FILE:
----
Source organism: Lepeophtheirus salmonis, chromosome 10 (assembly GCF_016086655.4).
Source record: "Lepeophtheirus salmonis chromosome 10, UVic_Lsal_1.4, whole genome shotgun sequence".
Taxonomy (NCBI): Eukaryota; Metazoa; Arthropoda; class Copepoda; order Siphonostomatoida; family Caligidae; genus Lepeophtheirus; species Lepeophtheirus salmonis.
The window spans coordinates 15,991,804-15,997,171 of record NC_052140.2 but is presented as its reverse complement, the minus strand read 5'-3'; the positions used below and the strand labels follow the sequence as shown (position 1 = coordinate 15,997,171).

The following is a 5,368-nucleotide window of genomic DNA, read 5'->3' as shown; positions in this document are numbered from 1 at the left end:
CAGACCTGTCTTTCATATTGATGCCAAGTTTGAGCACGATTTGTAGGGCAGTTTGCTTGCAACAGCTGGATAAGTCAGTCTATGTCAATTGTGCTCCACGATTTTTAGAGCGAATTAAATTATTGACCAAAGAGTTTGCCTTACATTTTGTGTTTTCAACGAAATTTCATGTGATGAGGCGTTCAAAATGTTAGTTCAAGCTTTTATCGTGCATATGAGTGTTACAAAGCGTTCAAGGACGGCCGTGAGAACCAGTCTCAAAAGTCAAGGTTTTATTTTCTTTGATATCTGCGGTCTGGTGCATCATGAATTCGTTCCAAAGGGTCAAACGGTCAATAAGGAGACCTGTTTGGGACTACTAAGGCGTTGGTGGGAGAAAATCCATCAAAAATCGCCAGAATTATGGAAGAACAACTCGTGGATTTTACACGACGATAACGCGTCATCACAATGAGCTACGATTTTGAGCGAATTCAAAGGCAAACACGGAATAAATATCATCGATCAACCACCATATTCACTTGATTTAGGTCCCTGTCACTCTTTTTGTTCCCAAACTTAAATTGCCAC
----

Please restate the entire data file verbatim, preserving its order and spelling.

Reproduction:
Source organism: Lepeophtheirus salmonis, chromosome 10 (assembly GCF_016086655.4).
Source record: "Lepeophtheirus salmonis chromosome 10, UVic_Lsal_1.4, whole genome shotgun sequence".
Taxonomy (NCBI): Eukaryota; Metazoa; Arthropoda; class Copepoda; order Siphonostomatoida; family Caligidae; genus Lepeophtheirus; species Lepeophtheirus salmonis.
The window spans coordinates 15,991,804-15,997,171 of record NC_052140.2 but is presented as its reverse complement, the minus strand read 5'-3'; the positions used below and the strand labels follow the sequence as shown (position 1 = coordinate 15,997,171).

The following is a 5,368-nucleotide window of genomic DNA, read 5'->3' as shown; positions in this document are numbered from 1 at the left end:
CAGACCTGTCTTTCATATTGATGCCAAGTTTGAGCACGATTTGTAGGGCAGTTTGCTTGCAACAGCTGGATAAGTCAGTCTATGTCAATTGTGCTCCACGATTTTTAGAGCGAATTAAATTATTGACCAAAGAGTTTGCCTTACATTTTGTGTTTTCAACGAAATTTCATGTGATGAGGCGTTCAAAATGTTAGTTCAAGCTTTTATCGTGCATATGAGTGTTACAAAGCGTTCAAGGACGGCCGTGAGAACCAGTCTCAAAAGTCAAGGTTTTATTTTCTTTGATATCTGCGGTCTGGTGCATCATGAATTCGTTCCAAAGGGTCAAACGGTCAATAAGGAGACCTGTTTGGGACTACTAAGGCGTTGGTGGGAGAAAATCCATCAAAAATCGCCAGAATTATGGAAGAACAACTCGTGGATTTTACACGACGATAACGCGTCATCACAATGAGCTACGATTTTGAGCGAATTCAAAGGCAAACACGGAATAAATATCATCGATCAACCACCATATTCACTTGATTTAGGTCCCTGTCACTCTTTTTGTTCCCAAACTTAAATTGCCAC